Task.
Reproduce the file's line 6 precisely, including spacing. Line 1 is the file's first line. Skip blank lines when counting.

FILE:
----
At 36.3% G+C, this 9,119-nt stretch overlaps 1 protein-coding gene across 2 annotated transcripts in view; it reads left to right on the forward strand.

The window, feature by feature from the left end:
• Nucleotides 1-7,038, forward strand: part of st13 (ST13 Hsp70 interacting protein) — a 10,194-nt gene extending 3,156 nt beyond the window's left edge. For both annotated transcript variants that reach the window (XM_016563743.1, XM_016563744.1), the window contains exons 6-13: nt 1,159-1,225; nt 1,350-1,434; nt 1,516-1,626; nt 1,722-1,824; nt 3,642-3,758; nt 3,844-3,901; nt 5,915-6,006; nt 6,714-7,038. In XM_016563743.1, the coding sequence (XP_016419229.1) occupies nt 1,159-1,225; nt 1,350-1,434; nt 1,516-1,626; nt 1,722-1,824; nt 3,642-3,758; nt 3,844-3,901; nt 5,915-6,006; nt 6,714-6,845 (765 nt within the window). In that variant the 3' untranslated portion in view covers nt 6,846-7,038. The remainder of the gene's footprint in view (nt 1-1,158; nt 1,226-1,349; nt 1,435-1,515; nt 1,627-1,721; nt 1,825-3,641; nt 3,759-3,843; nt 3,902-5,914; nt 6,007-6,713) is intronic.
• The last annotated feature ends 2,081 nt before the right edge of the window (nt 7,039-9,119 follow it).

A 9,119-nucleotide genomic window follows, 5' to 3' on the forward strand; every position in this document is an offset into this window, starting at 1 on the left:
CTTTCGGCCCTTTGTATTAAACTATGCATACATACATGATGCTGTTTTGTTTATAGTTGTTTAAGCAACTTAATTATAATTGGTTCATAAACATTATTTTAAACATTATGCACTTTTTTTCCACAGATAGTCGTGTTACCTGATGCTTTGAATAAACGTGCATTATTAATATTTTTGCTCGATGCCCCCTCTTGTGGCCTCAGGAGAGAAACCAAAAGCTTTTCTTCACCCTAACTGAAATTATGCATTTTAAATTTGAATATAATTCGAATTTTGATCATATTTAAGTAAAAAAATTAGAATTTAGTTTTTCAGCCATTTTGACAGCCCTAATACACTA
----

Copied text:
CTTTCGGCCCTTTGTATTAAACTATGCATACATACATGATGCTGTTTTGTTTATAGTTGTTTAAGCAACTTAATTATAATTGGTTCATAAACATTATTTTAAACATTATGCACTTTTTTTCCACAGATAGTCGTGTTACCTGATGCTTTGAATAAACGTGCATTATTAATATTTTTGCTCGATGCCCCCTCTTGTGGCCTCAGGAGAGAAACCAAAAGCTTTTCTTCACCCTAACTGAAATTATGCATTTTAAATTTGAATATAATTCGAATTTTGATCATATTTAAGTAAAAAAATTAGAATTTAGTTTTTCAGCCATTTTGACAGCCCTAATACACTA